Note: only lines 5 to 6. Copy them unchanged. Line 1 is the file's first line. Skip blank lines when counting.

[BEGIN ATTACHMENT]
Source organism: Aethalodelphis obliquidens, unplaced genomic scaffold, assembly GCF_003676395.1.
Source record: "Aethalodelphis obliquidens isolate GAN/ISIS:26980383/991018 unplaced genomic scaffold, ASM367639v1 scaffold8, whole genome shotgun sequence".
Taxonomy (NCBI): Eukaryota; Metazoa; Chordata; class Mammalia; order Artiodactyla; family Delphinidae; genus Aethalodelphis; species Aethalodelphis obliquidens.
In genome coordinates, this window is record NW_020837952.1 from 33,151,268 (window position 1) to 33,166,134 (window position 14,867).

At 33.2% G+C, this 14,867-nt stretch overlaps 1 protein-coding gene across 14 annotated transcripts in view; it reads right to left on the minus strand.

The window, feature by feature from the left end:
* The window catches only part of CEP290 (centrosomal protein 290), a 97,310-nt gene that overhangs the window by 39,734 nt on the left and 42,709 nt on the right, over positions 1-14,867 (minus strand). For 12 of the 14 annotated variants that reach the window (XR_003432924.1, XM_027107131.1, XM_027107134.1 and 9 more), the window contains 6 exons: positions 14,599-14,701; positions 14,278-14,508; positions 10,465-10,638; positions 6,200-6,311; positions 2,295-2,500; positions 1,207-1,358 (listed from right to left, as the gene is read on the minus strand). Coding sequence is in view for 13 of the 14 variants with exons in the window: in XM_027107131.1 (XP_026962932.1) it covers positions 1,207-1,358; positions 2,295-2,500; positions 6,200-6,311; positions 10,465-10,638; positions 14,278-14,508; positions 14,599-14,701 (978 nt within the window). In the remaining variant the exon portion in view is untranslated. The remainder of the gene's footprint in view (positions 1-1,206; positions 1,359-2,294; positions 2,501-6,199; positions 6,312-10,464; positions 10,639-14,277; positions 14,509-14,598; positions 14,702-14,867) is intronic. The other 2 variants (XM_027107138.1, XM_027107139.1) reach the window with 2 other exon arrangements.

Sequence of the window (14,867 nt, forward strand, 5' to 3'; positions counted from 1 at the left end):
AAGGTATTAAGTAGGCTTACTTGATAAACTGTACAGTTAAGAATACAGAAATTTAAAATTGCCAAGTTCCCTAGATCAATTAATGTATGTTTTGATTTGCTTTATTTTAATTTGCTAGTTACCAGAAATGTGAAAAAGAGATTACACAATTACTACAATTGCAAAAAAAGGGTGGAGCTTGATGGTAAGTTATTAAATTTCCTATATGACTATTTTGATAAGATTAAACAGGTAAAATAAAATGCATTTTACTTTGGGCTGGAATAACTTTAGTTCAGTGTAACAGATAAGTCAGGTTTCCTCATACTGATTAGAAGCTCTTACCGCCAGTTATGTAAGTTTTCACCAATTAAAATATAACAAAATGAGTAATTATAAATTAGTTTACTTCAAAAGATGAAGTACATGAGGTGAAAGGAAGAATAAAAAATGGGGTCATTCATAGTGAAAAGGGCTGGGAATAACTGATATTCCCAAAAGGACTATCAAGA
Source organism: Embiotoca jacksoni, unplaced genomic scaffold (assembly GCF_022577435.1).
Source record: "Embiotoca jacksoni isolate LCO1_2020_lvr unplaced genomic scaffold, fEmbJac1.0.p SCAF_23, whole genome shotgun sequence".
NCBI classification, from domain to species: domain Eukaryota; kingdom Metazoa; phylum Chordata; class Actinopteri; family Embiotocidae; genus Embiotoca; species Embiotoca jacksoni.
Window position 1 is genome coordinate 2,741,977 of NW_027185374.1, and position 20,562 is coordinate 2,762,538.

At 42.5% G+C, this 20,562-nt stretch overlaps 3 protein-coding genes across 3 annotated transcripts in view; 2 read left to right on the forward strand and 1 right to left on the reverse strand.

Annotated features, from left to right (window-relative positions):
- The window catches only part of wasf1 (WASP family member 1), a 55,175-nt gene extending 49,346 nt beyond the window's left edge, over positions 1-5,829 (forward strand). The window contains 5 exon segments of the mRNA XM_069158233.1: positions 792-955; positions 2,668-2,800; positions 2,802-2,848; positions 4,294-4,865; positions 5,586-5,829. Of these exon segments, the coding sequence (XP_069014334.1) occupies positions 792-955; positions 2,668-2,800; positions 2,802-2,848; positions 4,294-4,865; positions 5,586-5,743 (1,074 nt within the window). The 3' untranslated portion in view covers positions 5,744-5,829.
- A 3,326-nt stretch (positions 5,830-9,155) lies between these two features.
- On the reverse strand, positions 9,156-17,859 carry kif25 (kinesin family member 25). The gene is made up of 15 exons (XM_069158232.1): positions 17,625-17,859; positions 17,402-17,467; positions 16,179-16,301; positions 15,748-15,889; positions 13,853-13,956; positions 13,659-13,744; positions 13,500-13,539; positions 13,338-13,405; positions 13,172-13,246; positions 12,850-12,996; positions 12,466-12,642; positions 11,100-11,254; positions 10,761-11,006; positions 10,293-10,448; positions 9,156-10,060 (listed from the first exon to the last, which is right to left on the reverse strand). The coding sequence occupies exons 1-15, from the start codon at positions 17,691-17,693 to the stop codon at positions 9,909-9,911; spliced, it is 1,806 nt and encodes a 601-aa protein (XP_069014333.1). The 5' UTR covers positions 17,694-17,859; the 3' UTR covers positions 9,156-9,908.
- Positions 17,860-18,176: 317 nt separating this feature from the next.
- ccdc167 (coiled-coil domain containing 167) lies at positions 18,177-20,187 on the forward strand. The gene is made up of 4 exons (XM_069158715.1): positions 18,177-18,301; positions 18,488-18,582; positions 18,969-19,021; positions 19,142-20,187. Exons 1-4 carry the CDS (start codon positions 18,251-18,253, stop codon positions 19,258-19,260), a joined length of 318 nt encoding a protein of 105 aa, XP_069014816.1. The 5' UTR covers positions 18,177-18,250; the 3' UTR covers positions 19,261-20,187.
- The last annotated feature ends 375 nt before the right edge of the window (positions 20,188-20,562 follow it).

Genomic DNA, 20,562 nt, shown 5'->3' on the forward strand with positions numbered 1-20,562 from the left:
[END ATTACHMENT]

At 33.2% G+C, this 14,867-nt stretch overlaps 1 protein-coding gene across 14 annotated transcripts in view; it reads right to left on the minus strand.

The window, feature by feature from the left end: